Ayantu performs a coffee ceremony at Faasika (Easter). She’s pouring coffee from a jebena. The small charcoal stove for roasting coffee beans and boiling water is on the left.

Clothing

Ethiopian traditional clothing, especially women’s dresses, are as beautiful as any in the world. These days traditional clothing is often replaced by clothing common to Western societies. Traditional clothing is usually worn for celebrations and holidays. In my small town of Shambu in west central Oromia, most women wear long skirts, often of thin material, along with a western style shirt or top. Men wear ordinary shirts and pants. You also see a lot of American-donated clothing, especially random t-shirts. It’s fun to see some guy walking down the street sporting Green Back Packer wear 7500 miles away from Wisconsin. Clothing styles in the modern capital city Addis Ababa look like a scene from any American city.

Students at my college wearing their traditional clothes for Nations, Nationalities and Peoples Day which celebrates the diversity of Ethiopia. Photo by Paul Voigt.
Students at my college wearing their traditional clothes for Nations, Nationalities and Peoples Day which celebrates the diversity of Ethiopia. Photo by Paul Voigt.

Dancing

Every region of Ethiopia has its own traditional dancing. A common feature of Ethiopian dancing is shoulder dancing. Dancers shake their shoulders to the music, up and down or all around. Every day, Ethiopian TV broadcasts music with dancers from different regions in their beautiful traditional outfits.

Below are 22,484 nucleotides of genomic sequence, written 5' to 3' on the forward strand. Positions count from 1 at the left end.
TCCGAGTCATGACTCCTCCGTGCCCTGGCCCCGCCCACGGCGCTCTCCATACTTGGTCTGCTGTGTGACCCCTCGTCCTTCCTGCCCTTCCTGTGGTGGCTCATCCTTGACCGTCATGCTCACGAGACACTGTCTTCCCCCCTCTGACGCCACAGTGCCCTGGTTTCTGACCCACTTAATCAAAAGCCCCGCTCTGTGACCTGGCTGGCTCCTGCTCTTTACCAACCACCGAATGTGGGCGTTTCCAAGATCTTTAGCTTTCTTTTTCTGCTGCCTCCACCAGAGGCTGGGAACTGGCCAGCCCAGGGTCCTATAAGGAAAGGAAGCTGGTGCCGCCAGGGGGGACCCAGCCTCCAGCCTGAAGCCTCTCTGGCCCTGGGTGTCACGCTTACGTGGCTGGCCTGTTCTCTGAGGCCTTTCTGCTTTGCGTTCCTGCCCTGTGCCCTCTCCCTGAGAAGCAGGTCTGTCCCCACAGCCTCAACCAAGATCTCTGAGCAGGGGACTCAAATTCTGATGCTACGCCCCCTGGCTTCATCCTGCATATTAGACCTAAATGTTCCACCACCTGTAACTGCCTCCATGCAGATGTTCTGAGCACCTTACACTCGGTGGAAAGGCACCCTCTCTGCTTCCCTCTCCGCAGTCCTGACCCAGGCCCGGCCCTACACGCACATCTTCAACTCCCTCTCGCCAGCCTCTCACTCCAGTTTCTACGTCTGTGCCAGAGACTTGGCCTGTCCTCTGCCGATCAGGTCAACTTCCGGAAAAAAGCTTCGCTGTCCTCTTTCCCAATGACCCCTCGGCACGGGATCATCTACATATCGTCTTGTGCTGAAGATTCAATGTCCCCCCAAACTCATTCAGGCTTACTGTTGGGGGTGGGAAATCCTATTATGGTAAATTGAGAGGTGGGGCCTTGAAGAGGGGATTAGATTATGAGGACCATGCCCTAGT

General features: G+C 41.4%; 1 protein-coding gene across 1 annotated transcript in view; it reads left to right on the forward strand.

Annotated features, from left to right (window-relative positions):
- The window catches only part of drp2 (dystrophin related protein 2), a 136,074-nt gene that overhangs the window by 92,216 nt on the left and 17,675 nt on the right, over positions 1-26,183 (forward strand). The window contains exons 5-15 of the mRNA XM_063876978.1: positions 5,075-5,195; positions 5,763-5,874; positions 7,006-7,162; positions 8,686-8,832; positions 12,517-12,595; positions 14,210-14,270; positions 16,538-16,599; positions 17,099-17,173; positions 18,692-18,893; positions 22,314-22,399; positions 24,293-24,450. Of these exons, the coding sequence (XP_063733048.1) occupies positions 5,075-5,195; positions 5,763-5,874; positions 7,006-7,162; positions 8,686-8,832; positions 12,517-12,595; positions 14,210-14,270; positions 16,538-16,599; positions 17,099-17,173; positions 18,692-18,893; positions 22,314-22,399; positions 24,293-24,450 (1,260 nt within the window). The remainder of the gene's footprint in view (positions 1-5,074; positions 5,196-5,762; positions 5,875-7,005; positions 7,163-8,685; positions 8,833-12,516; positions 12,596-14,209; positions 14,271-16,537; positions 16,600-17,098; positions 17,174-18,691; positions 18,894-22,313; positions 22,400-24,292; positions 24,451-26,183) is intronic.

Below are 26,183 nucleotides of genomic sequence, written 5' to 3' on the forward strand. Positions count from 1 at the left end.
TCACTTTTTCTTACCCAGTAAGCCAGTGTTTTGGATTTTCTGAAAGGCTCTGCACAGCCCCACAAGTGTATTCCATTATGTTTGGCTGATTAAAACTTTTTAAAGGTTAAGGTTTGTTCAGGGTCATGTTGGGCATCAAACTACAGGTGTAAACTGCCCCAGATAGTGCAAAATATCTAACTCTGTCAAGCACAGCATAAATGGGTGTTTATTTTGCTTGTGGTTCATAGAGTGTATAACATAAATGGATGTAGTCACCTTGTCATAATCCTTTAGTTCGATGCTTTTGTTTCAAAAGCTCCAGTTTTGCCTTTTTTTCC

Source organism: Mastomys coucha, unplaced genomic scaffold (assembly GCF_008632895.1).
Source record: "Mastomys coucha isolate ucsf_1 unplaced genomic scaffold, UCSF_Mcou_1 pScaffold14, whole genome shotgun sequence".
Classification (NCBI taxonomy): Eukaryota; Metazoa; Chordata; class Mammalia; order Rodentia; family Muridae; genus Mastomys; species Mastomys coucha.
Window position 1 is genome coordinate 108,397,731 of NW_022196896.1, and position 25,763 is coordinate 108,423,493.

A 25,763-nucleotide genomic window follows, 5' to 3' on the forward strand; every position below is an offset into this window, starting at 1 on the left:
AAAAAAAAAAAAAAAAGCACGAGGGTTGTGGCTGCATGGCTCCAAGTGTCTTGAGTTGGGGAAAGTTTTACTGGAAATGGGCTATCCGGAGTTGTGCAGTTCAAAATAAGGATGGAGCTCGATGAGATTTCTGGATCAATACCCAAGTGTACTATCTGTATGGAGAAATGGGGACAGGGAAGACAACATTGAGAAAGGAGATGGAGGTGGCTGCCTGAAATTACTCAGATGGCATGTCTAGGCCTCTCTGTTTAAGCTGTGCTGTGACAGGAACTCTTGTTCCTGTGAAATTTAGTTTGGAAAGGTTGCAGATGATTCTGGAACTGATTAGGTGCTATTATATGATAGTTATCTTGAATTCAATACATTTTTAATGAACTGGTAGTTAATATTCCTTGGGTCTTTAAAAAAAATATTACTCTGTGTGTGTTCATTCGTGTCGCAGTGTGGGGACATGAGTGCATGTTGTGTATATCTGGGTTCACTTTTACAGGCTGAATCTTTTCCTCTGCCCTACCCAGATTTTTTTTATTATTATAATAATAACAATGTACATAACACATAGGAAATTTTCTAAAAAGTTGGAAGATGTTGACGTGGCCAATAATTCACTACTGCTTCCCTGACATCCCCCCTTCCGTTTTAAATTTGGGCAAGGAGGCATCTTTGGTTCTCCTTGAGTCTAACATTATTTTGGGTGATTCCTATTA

An Oromo cultural dance performed during the celebration of Nations, Nationalities and Peoples Day.
An Oromo cultural dance performed during the celebration of Nations, Nationalities and Peoples Day.

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Join our community of travelers on Facebook: www.facebook.com/RollerbagGoddess

Paul Voigt was a corporate communications writer and freelance copywriter in a former life. He gave up pop culture, Midwest winters and softball to serve for two years as an English teacher with the U.S. Peace Corps in Shambu, Ethiopia.

Look for additional updates from Paul Voigt in the near future. You can also send him your well wishes by leaving a comment here.

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Creative Commons License

Rollerbag Goddess Rolls the World by Charish Badzinski is licensed under a Creative Commons Attribution-NonCommercial-NoDerivs 3.0 Unported License.